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Homework Help: Firing cannon

  1. Oct 29, 2004 #1
    A cannon fires a ball at 1000m/s. It needs to hit a target 2000m away horizontally and 800m away vertically. What angle should the cannon be fired at?

    I used the equation h=v^2*sinx^2/[2g]

    800=1000^2 * sinX^2 / [2(9.8)]

    however, I gt 7.2 after I crunch out the numbers.
    The answer in to book says about 22 degrees.

    what am I doing wrong?
  2. jcsd
  3. Oct 29, 2004 #2
    I think you better check your text book.

    The equation you used is only for finding the horizontal range not for the vertical height.

    To solve the problem, you should really be looking at the formula of projectile motion.
  4. Oct 29, 2004 #3
    All you've been told is that it must hit a target at a distance 2000m away and 800 m high. What makes you think that these paramaters necessarily correspond to the maximum height (and therefore the 2000m to half the range)?

    Suppose the firing angle is [tex]\alpha[/tex] then the equation of trajectory of a projectile is

    [tex]y = x\tan\alpha - \frac{1}{2}\frac{gx^2\sec^2\alpha}{u^2}[/tex]

    Now do you know where you went wrong in your reasoning?

    Hope that helps...
  5. Oct 30, 2004 #4
    y=800m ?
    x=2000m ?
    v=1000m/s ?

    it doesn't come out equal
  6. Oct 30, 2004 #5
    u know the distance in the x direction.

    u know the distance in the y direction.

    You know the initial velocity.

    Find the horizontal and the vertical velocities.

    Try to figure out a formula for finding the angle.

    This should be in your book.

    Use this formula to find the angle.

    Hope this helps
  7. Oct 30, 2004 #6
    Velocity in the x -direction. v0 * distance in the x direction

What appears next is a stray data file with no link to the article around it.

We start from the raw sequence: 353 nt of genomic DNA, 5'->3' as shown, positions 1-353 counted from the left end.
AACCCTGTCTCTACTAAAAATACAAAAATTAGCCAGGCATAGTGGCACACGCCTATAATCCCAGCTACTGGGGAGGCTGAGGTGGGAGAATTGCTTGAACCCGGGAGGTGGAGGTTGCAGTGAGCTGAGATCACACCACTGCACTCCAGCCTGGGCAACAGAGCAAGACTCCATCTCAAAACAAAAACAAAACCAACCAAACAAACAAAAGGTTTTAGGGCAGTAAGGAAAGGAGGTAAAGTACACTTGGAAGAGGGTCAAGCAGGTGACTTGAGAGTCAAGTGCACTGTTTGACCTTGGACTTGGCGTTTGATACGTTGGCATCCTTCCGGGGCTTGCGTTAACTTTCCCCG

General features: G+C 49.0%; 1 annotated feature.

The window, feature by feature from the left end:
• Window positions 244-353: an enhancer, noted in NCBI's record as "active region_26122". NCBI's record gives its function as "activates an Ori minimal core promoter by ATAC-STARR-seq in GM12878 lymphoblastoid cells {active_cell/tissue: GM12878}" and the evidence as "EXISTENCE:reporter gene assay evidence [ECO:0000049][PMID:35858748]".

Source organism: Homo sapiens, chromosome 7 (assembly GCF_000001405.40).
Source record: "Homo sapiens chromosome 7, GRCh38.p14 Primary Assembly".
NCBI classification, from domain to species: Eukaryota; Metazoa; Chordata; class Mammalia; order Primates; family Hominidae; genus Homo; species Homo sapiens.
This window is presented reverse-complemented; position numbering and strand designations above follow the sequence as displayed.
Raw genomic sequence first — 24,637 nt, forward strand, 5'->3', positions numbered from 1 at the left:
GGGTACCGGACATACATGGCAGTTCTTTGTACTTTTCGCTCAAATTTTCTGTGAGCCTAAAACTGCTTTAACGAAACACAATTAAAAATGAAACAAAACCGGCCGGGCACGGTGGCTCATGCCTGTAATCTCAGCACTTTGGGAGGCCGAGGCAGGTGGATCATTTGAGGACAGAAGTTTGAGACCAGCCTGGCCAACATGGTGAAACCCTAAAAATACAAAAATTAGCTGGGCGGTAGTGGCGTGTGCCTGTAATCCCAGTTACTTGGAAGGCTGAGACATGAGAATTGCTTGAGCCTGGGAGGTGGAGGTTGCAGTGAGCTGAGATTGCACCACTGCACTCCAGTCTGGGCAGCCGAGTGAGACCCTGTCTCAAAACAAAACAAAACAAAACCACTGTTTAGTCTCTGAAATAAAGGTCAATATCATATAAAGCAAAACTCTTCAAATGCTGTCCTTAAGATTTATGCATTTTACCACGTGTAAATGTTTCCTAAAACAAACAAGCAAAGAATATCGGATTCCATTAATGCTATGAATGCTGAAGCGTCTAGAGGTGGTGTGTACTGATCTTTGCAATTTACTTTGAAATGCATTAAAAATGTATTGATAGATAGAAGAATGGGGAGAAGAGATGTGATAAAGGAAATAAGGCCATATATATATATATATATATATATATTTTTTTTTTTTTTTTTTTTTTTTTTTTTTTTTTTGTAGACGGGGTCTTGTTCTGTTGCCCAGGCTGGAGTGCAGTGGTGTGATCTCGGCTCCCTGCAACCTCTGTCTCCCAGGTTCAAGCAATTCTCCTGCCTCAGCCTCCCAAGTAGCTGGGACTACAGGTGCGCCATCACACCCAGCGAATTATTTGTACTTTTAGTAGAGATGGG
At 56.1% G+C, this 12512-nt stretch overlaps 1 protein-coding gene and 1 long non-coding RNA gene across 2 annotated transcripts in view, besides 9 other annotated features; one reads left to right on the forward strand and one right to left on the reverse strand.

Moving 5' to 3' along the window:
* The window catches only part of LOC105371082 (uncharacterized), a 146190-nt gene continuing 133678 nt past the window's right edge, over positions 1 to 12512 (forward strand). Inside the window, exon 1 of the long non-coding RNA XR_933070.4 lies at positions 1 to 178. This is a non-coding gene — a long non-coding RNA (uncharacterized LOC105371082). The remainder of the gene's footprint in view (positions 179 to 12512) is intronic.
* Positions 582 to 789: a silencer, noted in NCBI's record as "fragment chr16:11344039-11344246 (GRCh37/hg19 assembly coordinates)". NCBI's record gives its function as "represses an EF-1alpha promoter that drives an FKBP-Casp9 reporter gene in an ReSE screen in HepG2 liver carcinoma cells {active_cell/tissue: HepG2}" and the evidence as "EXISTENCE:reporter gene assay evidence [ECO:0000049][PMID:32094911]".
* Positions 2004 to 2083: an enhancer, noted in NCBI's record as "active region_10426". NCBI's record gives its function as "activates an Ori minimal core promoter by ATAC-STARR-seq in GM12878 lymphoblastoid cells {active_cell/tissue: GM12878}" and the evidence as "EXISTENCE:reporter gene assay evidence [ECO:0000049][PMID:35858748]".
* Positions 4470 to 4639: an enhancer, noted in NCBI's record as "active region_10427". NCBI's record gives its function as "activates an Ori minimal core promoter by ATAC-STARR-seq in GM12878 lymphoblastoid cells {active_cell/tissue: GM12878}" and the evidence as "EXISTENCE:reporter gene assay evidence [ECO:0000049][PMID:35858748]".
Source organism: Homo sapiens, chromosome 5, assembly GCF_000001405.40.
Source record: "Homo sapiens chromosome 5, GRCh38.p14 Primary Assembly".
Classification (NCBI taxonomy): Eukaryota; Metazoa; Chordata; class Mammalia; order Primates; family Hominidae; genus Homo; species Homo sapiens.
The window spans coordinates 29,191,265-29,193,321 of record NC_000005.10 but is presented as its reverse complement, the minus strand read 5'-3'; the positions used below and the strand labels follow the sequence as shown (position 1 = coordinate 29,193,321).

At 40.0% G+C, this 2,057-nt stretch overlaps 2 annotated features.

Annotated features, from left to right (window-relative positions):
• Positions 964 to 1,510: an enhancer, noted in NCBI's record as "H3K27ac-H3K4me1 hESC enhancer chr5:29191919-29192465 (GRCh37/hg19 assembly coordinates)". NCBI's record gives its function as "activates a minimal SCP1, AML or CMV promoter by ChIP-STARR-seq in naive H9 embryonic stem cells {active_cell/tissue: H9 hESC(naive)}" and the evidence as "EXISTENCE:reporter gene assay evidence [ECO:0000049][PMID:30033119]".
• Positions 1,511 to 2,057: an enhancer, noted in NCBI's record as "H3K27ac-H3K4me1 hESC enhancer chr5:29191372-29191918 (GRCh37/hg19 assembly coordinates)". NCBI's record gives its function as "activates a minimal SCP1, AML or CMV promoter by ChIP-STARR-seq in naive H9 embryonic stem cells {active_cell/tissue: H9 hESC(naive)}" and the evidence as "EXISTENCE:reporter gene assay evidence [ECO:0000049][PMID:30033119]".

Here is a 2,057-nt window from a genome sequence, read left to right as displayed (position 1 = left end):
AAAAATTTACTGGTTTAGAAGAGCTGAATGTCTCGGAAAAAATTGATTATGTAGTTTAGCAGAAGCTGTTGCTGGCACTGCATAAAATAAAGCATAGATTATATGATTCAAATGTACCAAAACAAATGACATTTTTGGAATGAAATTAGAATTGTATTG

Velocity in the y direction v0 * distance in the y direction

    tan theta = Vy/Vx

    theta is inverse tan of Vy/Vx
  8. Oct 30, 2004 #7
    yeah, but how do I take account for gravity?
  9. Oct 30, 2004 #8
    I'm not sure if this is correct, but I was thinking maybe you should use a system of equations. Since you know the x-component of the velocity vector is 1000*cos(theta) and the y-component is 1000*sin(theta), you can use a system of equations to solve, I think, by substituting those above values in for [itex]v_o[/itex] in their respective equations. There's likely an easier method, though..

    Here's a start:

    [tex]1000cos(x)t = 2000[/tex]
    [tex]1000sin(x) - 4.9t^2 = 800[/tex]

    Hope that helps!
  10. Oct 30, 2004 #9
    WOW, that took amazing long. But I got the answer...actually 3 worked. This is insane. Is there a faster way???

    By they way, the equation should not be 1000sin(x)-4.9t^2=800, it should have been 1000sin(x)t-4.9t^2=800

    (d=Vit+.5at^2)<-- you forgot the t after 1000sin(x) :rolleyes:
    Last edited: Oct 30, 2004
  11. Oct 30, 2004 #10
    I'm curious what you did to get the final solution. I got the equation
    2000tan(X)-19.6/cos^2(x)-800 and had to graph it to get the solution. It worked out but I never like having to graph things to get it.
  12. Oct 30, 2004 #11
    Yes, I did graph it

    Go here to see what I did:
    http://home.earthlink.net/~urban-xrisis/pics001.jpg [Broken]

    It's not pretty but I dont know of a faster way
    Last edited by a moderator: May 1, 2017
  13. Oct 30, 2004 #12
    Heh, I'm really sorry you had to solve that...crazy mess of a system it is. And I forgot about the "t," doh! :) I'm sure there's a better way, but I can't think of one.
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